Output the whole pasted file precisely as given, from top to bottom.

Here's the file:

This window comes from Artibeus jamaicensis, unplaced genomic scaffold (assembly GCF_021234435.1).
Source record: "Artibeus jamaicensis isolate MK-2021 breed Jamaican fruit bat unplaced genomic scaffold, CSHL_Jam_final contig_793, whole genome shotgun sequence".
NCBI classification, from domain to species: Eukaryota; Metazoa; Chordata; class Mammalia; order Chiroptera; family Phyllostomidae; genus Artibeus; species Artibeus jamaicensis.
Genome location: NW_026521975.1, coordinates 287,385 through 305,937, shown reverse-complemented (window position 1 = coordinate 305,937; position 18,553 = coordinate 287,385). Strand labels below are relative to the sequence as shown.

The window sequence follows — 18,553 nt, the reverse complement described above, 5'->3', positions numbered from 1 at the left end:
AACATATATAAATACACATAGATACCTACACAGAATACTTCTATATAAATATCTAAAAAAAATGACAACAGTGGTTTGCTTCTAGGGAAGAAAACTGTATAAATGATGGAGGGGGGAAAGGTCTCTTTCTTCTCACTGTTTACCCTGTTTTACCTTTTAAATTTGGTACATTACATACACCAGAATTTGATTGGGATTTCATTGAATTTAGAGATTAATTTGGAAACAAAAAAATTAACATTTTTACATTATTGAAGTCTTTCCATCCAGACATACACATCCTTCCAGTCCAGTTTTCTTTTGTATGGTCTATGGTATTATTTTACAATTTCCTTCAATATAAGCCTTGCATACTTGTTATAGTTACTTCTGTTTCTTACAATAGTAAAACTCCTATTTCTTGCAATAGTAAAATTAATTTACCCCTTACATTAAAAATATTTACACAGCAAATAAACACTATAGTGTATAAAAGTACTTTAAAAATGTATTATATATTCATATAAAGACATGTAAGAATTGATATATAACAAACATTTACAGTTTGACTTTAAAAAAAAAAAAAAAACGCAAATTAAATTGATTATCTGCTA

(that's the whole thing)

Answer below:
This window comes from Artibeus jamaicensis, unplaced genomic scaffold (assembly GCF_021234435.1).
Source record: "Artibeus jamaicensis isolate MK-2021 breed Jamaican fruit bat unplaced genomic scaffold, CSHL_Jam_final contig_793, whole genome shotgun sequence".
NCBI classification, from domain to species: Eukaryota; Metazoa; Chordata; class Mammalia; order Chiroptera; family Phyllostomidae; genus Artibeus; species Artibeus jamaicensis.
Genome location: NW_026521975.1, coordinates 287,385 through 305,937, shown reverse-complemented (window position 1 = coordinate 305,937; position 18,553 = coordinate 287,385). Strand labels below are relative to the sequence as shown.

The window sequence follows — 18,553 nt, the reverse complement described above, 5'->3', positions numbered from 1 at the left end:
AACATATATAAATACACATAGATACCTACACAGAATACTTCTATATAAATATCTAAAAAAAATGACAACAGTGGTTTGCTTCTAGGGAAGAAAACTGTATAAATGATGGAGGGGGGAAAGGTCTCTTTCTTCTCACTGTTTACCCTGTTTTACCTTTTAAATTTGGTACATTACATACACCAGAATTTGATTGGGATTTCATTGAATTTAGAGATTAATTTGGAAACAAAAAAATTAACATTTTTACATTATTGAAGTCTTTCCATCCAGACATACACATCCTTCCAGTCCAGTTTTCTTTTGTATGGTCTATGGTATTATTTTACAATTTCCTTCAATATAAGCCTTGCATACTTGTTATAGTTACTTCTGTTTCTTACAATAGTAAAACTCCTATTTCTTGCAATAGTAAAATTAATTTACCCCTTACATTAAAAATATTTACACAGCAAATAAACACTATAGTGTATAAAAGTACTTTAAAAATGTATTATATATTCATATAAAGACATGTAAGAATTGATATATAACAAACATTTACAGTTTGACTTTAAAAAAAAAAAAAAAACGCAAATTAAATTGATTATCTGCTA